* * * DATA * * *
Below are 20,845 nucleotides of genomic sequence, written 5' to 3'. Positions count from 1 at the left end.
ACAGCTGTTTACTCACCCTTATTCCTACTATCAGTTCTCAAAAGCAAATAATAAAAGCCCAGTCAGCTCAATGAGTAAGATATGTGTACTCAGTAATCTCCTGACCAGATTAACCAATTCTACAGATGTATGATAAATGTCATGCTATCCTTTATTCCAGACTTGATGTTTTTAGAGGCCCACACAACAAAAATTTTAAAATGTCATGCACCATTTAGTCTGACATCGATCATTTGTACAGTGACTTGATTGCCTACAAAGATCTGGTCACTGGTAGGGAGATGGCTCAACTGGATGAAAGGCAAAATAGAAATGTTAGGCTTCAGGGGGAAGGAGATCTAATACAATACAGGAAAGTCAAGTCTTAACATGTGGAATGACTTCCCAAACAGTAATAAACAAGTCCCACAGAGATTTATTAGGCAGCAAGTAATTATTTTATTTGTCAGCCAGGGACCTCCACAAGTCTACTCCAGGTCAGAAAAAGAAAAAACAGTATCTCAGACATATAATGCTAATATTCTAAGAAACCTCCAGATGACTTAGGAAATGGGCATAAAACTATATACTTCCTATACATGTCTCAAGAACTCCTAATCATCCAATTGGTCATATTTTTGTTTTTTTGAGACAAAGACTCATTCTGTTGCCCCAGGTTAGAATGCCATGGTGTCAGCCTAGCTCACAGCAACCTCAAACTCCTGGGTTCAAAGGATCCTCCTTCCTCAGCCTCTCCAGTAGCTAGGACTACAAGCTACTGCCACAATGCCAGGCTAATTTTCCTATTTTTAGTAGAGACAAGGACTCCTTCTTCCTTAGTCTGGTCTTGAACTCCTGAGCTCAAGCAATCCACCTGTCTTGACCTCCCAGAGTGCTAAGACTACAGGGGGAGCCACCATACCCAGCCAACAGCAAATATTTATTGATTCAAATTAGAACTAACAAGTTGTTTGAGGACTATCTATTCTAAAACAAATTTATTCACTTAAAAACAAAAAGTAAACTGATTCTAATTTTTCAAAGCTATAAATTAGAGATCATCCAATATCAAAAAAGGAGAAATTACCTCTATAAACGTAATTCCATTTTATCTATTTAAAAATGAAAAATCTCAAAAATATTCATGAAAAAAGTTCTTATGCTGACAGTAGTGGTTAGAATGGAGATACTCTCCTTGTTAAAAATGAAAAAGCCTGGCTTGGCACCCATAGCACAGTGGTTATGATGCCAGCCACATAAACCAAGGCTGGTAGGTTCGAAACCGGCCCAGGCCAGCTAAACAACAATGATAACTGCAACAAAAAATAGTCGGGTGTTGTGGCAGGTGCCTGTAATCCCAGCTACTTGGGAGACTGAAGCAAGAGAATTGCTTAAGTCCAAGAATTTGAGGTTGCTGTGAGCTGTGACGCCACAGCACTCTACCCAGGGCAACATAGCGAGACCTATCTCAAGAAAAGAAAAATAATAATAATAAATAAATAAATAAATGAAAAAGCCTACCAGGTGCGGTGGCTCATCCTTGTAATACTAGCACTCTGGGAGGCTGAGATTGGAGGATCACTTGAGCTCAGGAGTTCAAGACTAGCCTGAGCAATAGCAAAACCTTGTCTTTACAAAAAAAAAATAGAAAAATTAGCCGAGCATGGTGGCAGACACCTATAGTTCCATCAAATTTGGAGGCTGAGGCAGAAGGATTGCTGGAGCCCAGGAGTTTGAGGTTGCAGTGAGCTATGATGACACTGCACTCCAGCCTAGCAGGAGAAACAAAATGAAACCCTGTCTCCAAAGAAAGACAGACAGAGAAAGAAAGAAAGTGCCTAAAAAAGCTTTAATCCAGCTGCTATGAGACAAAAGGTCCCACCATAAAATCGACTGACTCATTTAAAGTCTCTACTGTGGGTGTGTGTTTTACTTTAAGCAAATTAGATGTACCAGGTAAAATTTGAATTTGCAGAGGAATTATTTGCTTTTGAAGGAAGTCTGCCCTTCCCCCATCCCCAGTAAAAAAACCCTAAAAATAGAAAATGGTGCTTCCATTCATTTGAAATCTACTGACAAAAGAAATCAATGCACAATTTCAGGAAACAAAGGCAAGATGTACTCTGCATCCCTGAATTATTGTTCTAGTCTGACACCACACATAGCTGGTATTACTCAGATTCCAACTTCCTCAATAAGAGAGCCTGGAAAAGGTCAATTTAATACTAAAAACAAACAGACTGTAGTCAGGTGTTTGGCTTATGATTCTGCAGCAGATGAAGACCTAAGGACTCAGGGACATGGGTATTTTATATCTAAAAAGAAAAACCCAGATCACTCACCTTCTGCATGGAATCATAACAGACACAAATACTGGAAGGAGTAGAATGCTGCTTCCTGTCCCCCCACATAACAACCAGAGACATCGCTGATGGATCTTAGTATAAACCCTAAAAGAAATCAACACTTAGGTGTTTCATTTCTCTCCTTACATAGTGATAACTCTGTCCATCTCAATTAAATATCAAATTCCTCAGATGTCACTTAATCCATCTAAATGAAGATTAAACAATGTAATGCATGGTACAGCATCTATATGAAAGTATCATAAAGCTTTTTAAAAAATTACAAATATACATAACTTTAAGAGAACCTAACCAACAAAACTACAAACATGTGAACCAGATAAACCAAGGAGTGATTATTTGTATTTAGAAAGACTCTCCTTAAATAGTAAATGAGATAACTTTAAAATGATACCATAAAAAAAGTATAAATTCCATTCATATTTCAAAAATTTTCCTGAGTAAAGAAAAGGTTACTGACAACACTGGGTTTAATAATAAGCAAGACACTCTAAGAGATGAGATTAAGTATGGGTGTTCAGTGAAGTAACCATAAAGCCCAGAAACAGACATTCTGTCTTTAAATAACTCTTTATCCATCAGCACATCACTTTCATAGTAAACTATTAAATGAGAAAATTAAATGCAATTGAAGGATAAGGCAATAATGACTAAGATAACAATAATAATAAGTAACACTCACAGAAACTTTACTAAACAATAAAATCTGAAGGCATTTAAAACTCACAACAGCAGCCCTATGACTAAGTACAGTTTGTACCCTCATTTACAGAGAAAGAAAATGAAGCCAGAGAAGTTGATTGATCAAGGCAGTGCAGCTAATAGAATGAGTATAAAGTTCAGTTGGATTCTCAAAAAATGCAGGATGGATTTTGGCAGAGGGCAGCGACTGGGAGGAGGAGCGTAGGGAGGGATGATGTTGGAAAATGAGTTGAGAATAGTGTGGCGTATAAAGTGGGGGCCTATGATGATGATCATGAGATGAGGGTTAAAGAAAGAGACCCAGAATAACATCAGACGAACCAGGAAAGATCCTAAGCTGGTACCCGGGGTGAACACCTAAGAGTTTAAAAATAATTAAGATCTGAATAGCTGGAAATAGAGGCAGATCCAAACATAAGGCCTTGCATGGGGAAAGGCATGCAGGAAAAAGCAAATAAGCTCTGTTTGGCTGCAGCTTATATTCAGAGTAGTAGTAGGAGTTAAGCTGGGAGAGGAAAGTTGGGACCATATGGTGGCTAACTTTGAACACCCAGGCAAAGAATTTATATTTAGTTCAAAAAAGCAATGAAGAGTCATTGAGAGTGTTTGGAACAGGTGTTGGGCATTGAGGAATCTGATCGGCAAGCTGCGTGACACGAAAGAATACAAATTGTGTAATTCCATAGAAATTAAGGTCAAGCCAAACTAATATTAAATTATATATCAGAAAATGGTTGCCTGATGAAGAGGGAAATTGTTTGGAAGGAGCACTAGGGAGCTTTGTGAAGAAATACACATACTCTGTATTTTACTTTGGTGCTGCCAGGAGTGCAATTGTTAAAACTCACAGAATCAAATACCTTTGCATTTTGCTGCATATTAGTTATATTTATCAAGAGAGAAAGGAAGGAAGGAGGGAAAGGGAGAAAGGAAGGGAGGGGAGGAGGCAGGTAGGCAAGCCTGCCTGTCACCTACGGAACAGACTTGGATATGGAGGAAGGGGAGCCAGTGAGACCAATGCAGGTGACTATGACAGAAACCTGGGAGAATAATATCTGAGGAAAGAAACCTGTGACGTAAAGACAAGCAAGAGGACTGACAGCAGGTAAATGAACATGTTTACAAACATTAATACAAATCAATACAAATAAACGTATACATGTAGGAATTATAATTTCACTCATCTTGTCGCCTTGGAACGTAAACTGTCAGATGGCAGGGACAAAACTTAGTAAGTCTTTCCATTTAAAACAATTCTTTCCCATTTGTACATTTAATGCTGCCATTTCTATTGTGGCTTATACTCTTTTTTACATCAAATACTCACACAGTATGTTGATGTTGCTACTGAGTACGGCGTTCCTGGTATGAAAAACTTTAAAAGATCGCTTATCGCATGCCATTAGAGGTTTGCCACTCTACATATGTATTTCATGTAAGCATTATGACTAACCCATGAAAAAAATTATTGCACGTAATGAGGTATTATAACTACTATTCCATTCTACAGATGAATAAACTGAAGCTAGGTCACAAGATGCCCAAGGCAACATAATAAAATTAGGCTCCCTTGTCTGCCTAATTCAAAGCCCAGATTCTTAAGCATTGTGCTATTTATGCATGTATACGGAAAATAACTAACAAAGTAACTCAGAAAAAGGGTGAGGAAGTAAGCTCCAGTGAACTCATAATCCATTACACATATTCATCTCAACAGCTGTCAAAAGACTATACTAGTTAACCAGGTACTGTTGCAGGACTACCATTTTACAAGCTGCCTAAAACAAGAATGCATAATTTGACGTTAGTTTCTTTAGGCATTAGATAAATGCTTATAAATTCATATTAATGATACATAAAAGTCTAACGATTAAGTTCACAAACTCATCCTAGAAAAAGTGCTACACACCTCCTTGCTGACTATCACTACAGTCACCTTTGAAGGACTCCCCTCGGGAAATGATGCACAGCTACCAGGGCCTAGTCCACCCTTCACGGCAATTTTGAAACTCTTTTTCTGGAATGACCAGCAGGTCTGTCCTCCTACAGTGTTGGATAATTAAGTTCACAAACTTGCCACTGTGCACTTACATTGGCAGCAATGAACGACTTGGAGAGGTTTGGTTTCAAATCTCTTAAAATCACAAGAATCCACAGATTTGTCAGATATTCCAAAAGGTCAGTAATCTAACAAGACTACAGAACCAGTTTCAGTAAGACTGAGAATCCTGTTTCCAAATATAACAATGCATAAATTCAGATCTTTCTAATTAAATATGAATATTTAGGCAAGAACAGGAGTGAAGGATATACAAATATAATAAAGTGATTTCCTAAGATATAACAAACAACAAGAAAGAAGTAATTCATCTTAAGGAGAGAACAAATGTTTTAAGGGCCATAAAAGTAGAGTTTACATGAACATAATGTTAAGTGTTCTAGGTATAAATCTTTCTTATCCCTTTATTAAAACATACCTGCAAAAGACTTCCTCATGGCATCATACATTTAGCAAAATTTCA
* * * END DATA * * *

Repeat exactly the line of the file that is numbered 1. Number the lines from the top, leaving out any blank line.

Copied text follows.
Below are 20,845 nucleotides of genomic sequence, written 5' to 3'. Positions count from 1 at the left end.